Three items of recent news typify the inane incoherence of current political thinking (or what passes for it).
First, elections: Having squandered much treasure and many young lives on fruitlessly endeavouring to ensure that the Afghan people were given the chance to vote “honestly”, the Americans and British are now wringing their hands about “corruption” and a “failed state”. They are fine ones to talk! If they looked nearer home, they would find both in their own back yard. Does anyone honestly think that George W. Bush, with his hanging chads, the stopped Florida recount, and the wafer-thin award by the Supreme Court, was really the legitimately elected president of the USA in 2000? And can a British government with an overall majority based upon just over 35 per cent. of the votes cast at the 2005 election (on a 60 per cent. total poll) credibly lecture Afghans or anybody else about the virtues of democracy? Phooey!
Next, politicians versus experts: While it was quite funny to see the normally laid-back Alan Johnson going ballistic because one of his scientific advisers had had the temerity to question the logic of his refusal to accept advice to downgrade the classification of cannabis – presumably because that wouldn’t have gone down well with Sun and Daily Mail journalists (some of whom, it’s a pretty safe bet, are personally familiar with more arcane illegal substances), the logic of his “scientists are all very well, but ultimately these are political decisions” stance rang pretty thin. The usual clap-trap was then pumped out about ‘having scientists on tap but not on top’. He was promptly backed up by the Prime Minister, whose message amounted to “our minds are made up – don’t confuse us with the facts”. Obviously, Postman Pat has no intention of going down into history as Postman Pot.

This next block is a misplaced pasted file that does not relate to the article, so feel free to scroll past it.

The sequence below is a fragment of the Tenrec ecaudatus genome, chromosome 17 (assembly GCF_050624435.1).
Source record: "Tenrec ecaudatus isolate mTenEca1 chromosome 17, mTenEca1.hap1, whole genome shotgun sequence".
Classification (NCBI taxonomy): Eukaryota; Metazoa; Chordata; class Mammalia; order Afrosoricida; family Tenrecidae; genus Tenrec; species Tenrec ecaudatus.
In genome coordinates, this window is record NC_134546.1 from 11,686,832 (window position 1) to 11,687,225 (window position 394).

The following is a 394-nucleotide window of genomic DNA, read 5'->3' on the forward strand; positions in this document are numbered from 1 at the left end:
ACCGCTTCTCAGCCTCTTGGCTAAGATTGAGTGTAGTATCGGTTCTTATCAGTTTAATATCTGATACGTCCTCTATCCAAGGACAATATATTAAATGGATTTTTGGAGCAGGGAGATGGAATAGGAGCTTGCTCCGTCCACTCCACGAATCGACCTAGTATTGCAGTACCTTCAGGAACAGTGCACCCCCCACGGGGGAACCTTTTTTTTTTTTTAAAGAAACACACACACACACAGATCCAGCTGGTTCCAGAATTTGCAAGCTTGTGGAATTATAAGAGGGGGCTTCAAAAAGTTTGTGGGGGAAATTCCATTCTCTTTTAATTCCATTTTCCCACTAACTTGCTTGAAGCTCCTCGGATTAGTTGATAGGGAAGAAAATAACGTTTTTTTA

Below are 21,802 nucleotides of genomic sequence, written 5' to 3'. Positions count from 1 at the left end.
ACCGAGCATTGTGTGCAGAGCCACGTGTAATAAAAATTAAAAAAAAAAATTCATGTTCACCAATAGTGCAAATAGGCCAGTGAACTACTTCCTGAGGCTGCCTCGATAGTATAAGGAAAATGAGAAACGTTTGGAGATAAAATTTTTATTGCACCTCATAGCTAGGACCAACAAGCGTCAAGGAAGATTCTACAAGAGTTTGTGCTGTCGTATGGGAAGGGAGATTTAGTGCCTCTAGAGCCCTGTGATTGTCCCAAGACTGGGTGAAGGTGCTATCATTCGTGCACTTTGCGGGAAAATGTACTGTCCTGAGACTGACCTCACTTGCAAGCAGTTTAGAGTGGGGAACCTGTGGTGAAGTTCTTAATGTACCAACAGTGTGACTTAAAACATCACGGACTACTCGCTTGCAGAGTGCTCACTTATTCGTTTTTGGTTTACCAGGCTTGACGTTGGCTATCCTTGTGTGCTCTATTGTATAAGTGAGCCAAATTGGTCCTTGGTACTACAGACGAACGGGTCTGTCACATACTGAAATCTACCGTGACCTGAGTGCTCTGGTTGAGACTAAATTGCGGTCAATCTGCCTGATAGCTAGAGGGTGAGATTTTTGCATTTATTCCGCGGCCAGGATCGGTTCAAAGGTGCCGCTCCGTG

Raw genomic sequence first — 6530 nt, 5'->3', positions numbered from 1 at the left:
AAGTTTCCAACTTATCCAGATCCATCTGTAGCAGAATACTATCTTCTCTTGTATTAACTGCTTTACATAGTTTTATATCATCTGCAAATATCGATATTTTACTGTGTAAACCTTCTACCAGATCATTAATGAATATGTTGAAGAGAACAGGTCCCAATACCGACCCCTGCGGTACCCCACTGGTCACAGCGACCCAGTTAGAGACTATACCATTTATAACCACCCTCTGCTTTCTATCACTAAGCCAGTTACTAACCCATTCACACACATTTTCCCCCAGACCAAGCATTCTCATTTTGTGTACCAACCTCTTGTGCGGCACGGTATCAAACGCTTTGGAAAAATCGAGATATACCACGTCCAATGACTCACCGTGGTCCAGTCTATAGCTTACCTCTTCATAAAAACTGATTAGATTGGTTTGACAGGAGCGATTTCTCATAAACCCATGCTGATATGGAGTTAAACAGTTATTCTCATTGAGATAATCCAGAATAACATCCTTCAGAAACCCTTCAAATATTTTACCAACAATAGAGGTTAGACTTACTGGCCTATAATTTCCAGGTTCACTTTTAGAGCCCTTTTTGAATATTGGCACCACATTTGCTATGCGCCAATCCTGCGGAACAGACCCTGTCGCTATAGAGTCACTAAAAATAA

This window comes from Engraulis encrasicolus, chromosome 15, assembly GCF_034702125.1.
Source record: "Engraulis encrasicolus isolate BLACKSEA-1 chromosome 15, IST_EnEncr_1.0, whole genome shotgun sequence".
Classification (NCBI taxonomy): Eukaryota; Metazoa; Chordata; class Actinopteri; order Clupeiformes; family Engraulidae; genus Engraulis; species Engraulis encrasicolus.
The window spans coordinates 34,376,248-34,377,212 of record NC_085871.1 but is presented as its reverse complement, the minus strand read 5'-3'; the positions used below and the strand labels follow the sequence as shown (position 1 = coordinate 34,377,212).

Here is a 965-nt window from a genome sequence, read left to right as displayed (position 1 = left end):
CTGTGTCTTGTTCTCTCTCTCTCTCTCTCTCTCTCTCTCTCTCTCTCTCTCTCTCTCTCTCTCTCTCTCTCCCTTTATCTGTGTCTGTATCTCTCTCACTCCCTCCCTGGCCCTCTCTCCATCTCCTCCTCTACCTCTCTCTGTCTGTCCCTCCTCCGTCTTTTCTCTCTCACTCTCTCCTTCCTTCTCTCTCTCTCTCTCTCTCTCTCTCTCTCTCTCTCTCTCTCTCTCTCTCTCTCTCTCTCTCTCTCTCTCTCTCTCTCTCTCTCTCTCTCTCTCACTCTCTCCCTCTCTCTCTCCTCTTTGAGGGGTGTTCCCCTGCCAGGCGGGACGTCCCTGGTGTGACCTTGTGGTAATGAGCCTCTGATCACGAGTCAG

Finally: David Cameron’s abject wriggle out of his ‘cast-iron’ promise that the Tories would hold a referendum on the Lisbon Treaty. There’s no point, he says, because it’s too late now. And – needless to say – it’s all the government’s fault. The way in which all the mainstream parties duck and weave to ignore the obvious desire of the British people to have a direct say about our continuing membership of the European Union is contemptible. Even more contemptible is their failure to initiate, less alone to sustain, an informed debate about the pros and cons for the UK of belonging or not belonging to the EU. Such a debate is long overdue.